What Is A Bech32 Address?

Bech 32 addresses

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Bitcoin is the world’s most successful decentralised network for value exchange; every day, thousands of people spin up new wallets and create public key addresses to receive bitcoin via the network. These public wallet addresses are key to how a user requests payment, and several formats are available.

Since bitcoin is programmable money, changes can be deployed when there is network consensus and these changes either bring new features or are intended to improve performance. One of those changes, known as the Segregated Witness (SegWit) protocol update, has introduced a few options on the type of bitcoin wallets/addresses you can support.

Those options include:

  1. P2PKH
  2. P2SH
  3. and Bech32.

While P2PKH and P2SH have been around for quite some time, Bech32 is the new kid on the block, you might not have noticed if you’re new to bitcoin, but if you’ve been generating addresses from different wallets, you might have noticed some key differences.

Due to the way bitcoin launches upgrades via soft forks, it means that software and service providers are not forced to update unless they feel the benefits are worthwhile for their business or their users. So depending on the software or method you’re using to broadcast to the bitcoin timechain, you might not have used a Bech32 address.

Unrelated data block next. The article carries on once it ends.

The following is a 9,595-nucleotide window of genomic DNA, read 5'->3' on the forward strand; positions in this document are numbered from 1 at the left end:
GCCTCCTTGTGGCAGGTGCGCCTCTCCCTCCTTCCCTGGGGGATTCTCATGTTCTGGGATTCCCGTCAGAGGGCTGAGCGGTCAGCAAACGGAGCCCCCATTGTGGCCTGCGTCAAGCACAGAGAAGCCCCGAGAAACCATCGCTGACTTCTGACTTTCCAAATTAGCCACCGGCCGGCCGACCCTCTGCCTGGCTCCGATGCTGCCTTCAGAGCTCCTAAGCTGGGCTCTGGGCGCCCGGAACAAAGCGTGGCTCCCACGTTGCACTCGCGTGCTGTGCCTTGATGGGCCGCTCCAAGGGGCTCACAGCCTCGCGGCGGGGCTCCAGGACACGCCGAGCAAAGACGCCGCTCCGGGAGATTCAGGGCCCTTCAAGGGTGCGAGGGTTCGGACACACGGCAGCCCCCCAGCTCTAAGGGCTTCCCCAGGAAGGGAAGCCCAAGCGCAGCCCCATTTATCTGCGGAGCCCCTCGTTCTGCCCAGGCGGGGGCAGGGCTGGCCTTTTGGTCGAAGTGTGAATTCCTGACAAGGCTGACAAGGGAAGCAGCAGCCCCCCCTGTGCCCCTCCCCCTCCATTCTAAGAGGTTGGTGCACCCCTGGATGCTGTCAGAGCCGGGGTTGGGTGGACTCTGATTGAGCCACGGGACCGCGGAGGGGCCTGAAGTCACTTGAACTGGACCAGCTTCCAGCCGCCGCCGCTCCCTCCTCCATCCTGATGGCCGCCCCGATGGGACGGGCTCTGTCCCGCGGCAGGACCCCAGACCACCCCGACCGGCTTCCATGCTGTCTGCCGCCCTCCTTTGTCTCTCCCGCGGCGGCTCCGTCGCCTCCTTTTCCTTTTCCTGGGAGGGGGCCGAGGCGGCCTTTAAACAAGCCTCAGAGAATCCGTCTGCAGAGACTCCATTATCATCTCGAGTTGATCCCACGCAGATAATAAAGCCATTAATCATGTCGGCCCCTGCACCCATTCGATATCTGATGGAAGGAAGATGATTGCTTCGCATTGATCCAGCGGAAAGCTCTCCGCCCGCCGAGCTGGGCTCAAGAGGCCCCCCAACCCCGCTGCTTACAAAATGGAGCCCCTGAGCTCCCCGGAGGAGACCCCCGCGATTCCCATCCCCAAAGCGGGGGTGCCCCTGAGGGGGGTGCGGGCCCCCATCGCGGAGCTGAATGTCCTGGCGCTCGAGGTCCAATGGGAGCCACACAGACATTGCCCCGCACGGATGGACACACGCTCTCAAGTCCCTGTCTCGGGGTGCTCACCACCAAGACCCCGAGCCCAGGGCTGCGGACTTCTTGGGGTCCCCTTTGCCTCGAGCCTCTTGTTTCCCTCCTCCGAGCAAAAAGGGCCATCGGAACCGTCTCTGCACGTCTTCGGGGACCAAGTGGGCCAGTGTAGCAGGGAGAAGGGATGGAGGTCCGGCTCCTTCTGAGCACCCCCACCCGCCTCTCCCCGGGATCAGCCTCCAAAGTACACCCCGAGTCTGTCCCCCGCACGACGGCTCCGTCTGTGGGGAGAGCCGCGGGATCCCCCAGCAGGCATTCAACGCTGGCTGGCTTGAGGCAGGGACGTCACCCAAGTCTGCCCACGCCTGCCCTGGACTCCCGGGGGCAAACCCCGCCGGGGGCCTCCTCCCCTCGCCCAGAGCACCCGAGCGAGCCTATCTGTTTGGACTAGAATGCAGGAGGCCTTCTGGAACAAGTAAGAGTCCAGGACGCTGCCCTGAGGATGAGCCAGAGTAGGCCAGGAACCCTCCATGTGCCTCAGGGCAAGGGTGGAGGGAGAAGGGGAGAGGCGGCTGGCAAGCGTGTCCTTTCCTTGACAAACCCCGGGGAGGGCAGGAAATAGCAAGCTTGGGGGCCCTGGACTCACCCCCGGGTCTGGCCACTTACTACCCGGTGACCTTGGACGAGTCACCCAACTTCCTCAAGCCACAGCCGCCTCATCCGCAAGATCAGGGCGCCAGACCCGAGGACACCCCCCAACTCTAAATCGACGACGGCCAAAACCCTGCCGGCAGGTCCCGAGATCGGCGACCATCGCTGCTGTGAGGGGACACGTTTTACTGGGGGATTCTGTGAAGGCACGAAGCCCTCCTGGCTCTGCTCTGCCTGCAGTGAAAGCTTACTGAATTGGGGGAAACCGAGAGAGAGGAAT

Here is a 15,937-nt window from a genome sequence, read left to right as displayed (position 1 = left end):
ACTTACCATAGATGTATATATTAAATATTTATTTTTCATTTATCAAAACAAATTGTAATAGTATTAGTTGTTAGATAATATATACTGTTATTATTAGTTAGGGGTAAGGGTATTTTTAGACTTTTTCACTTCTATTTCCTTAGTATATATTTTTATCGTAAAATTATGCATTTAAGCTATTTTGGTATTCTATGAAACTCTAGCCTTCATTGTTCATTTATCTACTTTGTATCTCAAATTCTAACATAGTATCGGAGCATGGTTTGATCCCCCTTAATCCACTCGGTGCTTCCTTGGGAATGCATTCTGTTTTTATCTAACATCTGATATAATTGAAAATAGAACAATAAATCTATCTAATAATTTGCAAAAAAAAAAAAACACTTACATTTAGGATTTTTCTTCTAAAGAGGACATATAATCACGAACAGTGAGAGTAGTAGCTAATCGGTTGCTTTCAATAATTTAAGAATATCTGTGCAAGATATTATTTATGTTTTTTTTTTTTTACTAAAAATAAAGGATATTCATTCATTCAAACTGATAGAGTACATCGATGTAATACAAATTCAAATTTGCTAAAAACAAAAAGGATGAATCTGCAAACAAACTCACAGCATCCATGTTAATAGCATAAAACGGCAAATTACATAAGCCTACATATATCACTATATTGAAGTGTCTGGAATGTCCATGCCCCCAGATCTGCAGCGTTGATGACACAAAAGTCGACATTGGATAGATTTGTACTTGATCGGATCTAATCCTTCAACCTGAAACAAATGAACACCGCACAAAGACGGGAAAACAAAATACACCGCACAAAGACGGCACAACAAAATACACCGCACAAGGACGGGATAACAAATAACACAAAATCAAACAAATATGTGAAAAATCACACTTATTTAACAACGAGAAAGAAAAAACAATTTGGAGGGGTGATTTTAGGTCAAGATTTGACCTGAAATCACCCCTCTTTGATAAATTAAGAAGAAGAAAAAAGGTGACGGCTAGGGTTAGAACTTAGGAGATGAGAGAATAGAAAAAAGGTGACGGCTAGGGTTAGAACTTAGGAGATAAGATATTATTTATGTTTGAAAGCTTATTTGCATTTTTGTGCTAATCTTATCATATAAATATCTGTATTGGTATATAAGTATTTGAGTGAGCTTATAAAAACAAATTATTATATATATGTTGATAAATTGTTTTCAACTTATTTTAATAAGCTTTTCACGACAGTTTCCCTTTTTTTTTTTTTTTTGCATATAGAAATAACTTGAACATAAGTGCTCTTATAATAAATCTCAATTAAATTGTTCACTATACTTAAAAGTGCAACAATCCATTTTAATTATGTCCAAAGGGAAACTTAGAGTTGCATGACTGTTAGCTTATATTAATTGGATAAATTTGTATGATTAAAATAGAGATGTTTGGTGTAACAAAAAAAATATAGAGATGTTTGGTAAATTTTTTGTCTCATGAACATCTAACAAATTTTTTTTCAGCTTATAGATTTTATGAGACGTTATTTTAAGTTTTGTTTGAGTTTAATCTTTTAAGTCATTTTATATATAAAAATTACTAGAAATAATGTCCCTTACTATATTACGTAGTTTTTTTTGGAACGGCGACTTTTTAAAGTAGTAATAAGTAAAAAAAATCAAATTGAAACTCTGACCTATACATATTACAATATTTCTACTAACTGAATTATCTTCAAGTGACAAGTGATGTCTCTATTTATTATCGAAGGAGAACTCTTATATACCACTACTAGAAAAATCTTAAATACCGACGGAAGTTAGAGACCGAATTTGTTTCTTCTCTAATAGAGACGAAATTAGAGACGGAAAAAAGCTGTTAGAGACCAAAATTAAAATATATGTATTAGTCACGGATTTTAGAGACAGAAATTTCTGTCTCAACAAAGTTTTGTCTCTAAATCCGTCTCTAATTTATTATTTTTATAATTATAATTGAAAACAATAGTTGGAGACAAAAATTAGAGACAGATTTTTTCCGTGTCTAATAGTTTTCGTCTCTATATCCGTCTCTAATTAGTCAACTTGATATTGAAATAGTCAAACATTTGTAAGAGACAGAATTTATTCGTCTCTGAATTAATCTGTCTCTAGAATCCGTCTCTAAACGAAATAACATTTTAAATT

Many services, wallet providers, and several exchange platforms now support Bech32 addresses, but it’s by no means the standard wallet format for everyone using bitcoin.

What is Bech32?

Bech32 is an address format used to pay native SegWit outputs. It was introduced by BIP173 as a SegWit address.

Bech32 consist of around 42 signs and starts with bc1.

For example:


Note: The address above is an example of the format but is an active bitcoin address; please do not send funds to it unless you plan to donate to our Lightning node.

How is Bech32 formats diffrent?

Using only 32 letters and numbers, the bech32 address format does not use mixed cases and remains in lowercase format for a cleaner look but also fewer mistakes when copying an address. Bech32 addresses also include an error-correction code that can catch almost all address typos (and even identify where the typos occur in some cases).

Bech32 also provides a better user experience and branding as people refer to Bech32 addresses as bc1 addresses because their address strings always start with ‘bc1’; this makes it easier to see that this is a bitcoin address and not to be confused with address formats from forks and altcoins.

Bech32 Addresses also encode a SegWit version, making them forward compatible with many conceivable upgrades pitched by bitcoin developers. Bech32 is an encoding scheme used to encode SegWit addresses and Lightning invoices.

What are the benefits of Bech32 addresses?

The previous bitcoin address format used mixed case lettering; these base58 addresses are difficult to type and are highly prone to input errors when sending bitcoin.

Trying to input an address format like:


Note: This is an active bitcoin address

Without copying and pasting or, even worse, verbally telling someone else the address without mistakes is painful as these addresses are case-sensitive. Additionally, base58 addresses require a significant amount of space in QR codes, and decoding them is relatively complex and slow. Combine all these issues with the extended time a double-SHA256 checksum requires, and you start to see why a switch was necessary.